For that reason my Amendment No. 14 states:

    "Guidance under subsection (1),

    (a) must be cohesive and coherent;

    (b) must be transparent and consistent;

    (c) should underpin the value of family life and overarch other aspects of family teaching; and

    (d) must be undertaken in an efficient and effective manner".

All those words are Civil Service jargon that appears all over the place, particularly out of the mouths of Ministers, whichever party is in power. Whenever any noble Lord hears a Minister talk about "coherent" and "cohesive" he knows that it is like pressing button "B". Out comes all sorts of stuff. That lowers values. I believe that "building blocks" is a bad phrase to use.

Amendment No. 12 seeks to leave out the words,

    "learn to respect themselves and others".

In my view those words can be omitted because that is part of education.

Amendment No. 15 seeks to leave out the words,

    "and of society".

I do not understand how one can promote spiritual, mental and physical development of society, although such matters can be promoted in relation to individuals.

A number of things have been said about Section 28. The noble Baroness, Lady Blackstone, said that it did not work properly because it referred only to local authorities. Amendment No. 18 is written in the same words to ensure that it refers to education authorities, governing bodies and head teachers. If Section 28 in its present form does not work, under that amendment it would work, as it covers the words used in the statute.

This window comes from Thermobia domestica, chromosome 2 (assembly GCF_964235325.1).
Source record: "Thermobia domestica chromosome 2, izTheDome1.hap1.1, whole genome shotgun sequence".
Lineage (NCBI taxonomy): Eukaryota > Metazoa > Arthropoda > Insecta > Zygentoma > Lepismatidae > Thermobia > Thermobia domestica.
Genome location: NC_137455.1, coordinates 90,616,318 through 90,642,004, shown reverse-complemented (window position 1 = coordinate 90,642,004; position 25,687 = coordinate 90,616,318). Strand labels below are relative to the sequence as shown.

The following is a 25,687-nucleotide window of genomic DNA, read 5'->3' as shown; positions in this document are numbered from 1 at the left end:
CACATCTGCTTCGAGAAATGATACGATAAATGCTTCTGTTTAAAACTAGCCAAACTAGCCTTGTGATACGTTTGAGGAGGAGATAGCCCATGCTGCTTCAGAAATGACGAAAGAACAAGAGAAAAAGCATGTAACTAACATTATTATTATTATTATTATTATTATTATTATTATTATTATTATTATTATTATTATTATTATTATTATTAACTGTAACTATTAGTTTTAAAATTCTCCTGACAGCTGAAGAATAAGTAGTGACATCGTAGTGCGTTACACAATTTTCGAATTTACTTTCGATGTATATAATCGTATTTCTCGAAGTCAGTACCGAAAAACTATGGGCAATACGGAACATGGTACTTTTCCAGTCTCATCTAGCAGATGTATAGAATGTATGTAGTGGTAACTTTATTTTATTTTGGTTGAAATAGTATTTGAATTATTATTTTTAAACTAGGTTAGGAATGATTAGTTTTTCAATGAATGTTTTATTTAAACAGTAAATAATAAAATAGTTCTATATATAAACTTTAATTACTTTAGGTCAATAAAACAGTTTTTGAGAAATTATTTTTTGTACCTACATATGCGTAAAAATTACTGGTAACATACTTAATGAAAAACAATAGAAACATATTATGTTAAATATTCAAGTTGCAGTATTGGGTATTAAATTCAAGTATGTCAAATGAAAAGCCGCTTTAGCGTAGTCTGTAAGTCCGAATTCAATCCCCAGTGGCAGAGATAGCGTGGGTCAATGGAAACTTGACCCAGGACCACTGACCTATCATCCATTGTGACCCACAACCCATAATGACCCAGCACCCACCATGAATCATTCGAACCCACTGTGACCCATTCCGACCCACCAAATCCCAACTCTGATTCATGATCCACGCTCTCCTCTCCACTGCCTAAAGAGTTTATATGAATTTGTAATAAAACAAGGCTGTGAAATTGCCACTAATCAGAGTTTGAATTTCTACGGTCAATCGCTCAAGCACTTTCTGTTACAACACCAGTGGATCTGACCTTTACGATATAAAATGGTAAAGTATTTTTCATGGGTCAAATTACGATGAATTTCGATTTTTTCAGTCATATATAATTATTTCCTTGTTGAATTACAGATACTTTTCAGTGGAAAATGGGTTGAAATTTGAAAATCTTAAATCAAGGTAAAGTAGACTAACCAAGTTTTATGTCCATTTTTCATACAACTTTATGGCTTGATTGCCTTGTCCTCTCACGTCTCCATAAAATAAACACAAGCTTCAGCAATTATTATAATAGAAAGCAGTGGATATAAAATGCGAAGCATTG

I believe that the Government are making a great mistake in regard to this matter, and I hope that your Lordships will agree with my noble friend Lady Young.

6 p.m.

Baroness Richardson of Calow: My Lords, I warmly welcome the attempt by the Government to amend this matter and to provide a strong framework within which sex education can take place. I believe that teachers and governing bodies will be immensely grateful.

I affirm much of what the right reverend Prelate the Bishop of Blackburn said. I shall not repeat what he has said. I shall content myself with making one or two points about the amendments currently before the House.

Love, fidelity, stability and joy are not limited to those who have entered into the holy state of matrimony. Such qualities can also be found within

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other relationships. Neither are those values guaranteed by the state of matrimony. Marriage can be abusive and unstable.

I hope we do not go down the road of taking out the reference to stable relationships. That phrase can be taken to mean same-sex relationships. I emphasise that I speak for myself and not as a representative of any Church, but I am delighted to affirm the situation of those of homosexual orientation who manage, in today's society, to achieve stable, loving and mutually respectful relationships that can be of benefit to the society in which they live. Indeed, some people in those relationships have been judged worthy under British law of being fit parents to adopt children. Stable relationships are not limited to same-sex relationships. Society ought to be grateful to a whole host of stable relationships.